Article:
The Cumulative Layout Shift is a value that is part of Google’s Core Web Vitals and indicates how much a website changes during the loading process of the individual elements in the browser without the user having any influence on it. The better (read: lower) this value, the easier it is for the user to use the website.
Layout problems with numerous websites
There are websites that seem to have loaded their content and formatted it via CSS, only to then change something in their layout. This is annoying for people who are about to click or tap a button and now perform some other, undesired action. This visual instability led Google to invent and measure the Cumulative Layout Shift value. The better the value, the less likely it is that a website will change without user intervention while the content is loading, and the better the usability.
Examples could be as follows:
- A button that the user would like to click moves down because an advertising element has been loaded over it in the meantime. This is followed by an accidental click on the advertising element, which has a pop-up or other undesirable consequences.
- A block of text that is being read moves left or right, causing the reader to lose focus. Here too, advertisements or CSS information that was loaded too late could be responsible.
What is a good CLS score?
Unlike the other two metrics of the Core Web Vitals – First Input Delay (FID) and Largest Colorful Paint (LCP) – an artificially created value is used for CLS and not milliseconds or seconds:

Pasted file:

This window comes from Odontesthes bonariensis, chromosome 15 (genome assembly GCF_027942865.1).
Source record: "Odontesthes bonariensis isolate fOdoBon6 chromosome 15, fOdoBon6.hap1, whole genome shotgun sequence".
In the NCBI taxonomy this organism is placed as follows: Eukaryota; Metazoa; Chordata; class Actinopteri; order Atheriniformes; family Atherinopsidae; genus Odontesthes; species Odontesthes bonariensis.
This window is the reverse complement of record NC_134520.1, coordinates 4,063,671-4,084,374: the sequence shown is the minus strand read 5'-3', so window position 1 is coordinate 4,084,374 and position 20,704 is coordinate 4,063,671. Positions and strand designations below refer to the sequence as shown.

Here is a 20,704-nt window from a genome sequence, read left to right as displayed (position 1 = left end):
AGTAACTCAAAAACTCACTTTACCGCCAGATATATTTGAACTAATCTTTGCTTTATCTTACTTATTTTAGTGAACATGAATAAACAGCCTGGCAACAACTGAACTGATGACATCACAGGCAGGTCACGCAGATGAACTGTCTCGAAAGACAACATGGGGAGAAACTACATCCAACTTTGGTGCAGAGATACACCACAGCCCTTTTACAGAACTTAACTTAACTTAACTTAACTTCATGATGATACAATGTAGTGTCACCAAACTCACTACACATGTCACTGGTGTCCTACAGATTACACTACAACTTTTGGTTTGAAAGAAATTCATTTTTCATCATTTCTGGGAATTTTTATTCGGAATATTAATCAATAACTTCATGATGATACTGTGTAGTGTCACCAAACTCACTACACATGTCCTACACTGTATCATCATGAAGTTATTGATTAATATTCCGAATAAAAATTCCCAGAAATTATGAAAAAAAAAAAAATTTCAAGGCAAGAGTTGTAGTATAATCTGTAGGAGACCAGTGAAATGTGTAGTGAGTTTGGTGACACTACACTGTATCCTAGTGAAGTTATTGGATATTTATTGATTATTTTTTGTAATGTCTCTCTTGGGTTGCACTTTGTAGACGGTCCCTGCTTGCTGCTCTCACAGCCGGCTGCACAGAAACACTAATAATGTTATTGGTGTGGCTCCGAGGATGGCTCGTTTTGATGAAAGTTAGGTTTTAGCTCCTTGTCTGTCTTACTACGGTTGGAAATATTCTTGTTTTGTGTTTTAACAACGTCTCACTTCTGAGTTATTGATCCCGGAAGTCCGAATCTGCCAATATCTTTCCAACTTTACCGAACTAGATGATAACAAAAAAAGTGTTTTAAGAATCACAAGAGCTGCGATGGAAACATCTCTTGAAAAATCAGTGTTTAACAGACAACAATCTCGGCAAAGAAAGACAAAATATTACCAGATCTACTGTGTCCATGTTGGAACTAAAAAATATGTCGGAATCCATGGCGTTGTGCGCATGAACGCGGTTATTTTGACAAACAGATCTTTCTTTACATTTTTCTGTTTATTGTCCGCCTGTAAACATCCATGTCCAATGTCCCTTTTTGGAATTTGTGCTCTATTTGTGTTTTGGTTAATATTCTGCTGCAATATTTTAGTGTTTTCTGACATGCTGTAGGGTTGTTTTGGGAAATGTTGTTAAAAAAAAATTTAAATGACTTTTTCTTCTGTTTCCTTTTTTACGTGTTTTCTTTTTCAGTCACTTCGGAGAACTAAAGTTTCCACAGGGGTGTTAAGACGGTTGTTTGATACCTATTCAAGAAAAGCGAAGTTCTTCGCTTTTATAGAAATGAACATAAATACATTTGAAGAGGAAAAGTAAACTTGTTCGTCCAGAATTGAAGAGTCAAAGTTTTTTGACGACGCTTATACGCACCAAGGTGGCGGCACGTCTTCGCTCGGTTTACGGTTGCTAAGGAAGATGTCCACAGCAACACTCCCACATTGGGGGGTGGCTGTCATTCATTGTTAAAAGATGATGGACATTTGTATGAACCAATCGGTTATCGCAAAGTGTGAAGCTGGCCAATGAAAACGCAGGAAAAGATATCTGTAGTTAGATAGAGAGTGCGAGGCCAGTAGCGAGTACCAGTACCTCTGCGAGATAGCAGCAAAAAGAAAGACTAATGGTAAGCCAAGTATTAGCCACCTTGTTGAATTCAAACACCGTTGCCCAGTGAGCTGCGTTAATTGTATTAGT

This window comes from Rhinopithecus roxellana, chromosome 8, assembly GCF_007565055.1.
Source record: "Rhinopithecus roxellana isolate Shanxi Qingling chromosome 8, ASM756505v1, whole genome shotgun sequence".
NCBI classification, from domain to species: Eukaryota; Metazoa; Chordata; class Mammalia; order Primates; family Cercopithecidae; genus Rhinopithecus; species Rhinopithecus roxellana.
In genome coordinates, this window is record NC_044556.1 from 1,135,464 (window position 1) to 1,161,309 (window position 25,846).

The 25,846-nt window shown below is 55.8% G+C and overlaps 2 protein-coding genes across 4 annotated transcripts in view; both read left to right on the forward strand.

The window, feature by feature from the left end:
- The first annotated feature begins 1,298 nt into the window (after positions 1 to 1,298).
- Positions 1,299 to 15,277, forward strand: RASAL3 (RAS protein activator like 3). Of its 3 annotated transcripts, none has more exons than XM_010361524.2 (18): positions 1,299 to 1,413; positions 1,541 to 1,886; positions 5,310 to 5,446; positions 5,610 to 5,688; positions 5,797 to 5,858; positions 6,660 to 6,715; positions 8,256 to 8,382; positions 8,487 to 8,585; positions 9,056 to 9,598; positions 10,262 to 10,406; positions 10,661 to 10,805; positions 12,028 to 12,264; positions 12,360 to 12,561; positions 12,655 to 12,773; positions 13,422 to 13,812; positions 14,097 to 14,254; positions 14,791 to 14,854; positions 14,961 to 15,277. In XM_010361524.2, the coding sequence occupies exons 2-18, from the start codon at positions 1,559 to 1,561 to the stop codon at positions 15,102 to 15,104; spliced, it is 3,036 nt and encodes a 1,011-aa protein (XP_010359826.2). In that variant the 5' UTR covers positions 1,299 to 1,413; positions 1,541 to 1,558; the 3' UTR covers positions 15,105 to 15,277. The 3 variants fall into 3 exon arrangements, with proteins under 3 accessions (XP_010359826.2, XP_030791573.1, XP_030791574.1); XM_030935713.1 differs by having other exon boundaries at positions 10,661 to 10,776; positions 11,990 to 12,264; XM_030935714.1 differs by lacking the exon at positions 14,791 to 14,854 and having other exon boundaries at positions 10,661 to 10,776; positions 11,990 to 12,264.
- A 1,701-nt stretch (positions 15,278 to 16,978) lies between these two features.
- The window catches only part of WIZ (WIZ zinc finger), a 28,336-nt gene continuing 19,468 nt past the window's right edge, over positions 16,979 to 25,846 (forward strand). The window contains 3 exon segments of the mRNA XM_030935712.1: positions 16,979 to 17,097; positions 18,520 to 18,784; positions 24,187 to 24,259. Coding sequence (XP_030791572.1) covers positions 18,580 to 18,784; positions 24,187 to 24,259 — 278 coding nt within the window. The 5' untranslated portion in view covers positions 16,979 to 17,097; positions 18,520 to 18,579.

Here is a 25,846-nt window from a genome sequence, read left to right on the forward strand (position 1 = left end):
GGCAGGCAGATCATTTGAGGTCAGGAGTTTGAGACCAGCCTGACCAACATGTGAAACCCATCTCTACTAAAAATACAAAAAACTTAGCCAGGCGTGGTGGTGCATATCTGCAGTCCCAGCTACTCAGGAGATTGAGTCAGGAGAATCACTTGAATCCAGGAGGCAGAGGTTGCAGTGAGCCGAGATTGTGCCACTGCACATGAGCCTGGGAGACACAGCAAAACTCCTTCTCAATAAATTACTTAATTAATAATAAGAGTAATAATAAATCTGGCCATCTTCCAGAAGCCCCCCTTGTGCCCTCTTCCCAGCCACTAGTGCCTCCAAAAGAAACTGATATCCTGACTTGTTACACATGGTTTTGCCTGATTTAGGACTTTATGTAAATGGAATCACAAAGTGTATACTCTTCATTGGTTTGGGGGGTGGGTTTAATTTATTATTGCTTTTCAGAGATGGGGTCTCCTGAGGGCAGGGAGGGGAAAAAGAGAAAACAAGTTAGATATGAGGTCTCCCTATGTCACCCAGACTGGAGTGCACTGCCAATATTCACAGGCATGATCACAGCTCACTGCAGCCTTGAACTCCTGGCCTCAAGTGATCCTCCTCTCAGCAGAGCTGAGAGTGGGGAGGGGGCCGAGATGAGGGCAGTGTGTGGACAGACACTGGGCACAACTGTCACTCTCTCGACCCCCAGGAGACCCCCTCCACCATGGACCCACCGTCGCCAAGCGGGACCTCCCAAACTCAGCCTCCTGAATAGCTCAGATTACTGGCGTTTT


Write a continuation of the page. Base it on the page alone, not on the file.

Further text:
- Google classifies a value of 0.1 as a good CLS score.
- A moderate score is found in the range between 0.1 and 0.25.
- Anything from 0.25 and up is defined as a bad score.
The following applies: The lower the value, the better (and the better the result of the entire page in the Page Experience). There is no separate benchmark for CLS, measurements are always made “live” on the website.
How is the CLS measured?
Google determines the cumulative layout shift using a formula that multiplies the two variables “impact friction” and “distance friction” with each other.
“Impact friction” refers to the displacement of a website element including the screen area that has already been used. If a web page element takes up 40% of the screen and then shifts 20%, this would result in a score of 0.6 (0.4 + 0.2). “Distance friction”, on the other hand, means the greatest distance that an element has moved in a vertical or horizontal direction. If an element shifts by 30%, this results in a score of 0.3. “Impact friction” and “distance friction” are now multiplied, which results in a value and thus a cumulative layout shift of 0.18 (0.6 * 0.3).
According to healthknowing, the CLS score can also be determined automatically with an add-on for Google Chrome and Chrome-based browsers. In addition, the PageSpeed Insights analysis tool can also output the CLS value and provide suggestions for improving the website.
Optimize cumulative layout shift
Fixed sizes instead of variables for design elements of a website have a positive effect on the CLS value. We provide further assistance, both on the hardware side and software changes, in order to move the cumulative layout shift into a green area, in a separate guide.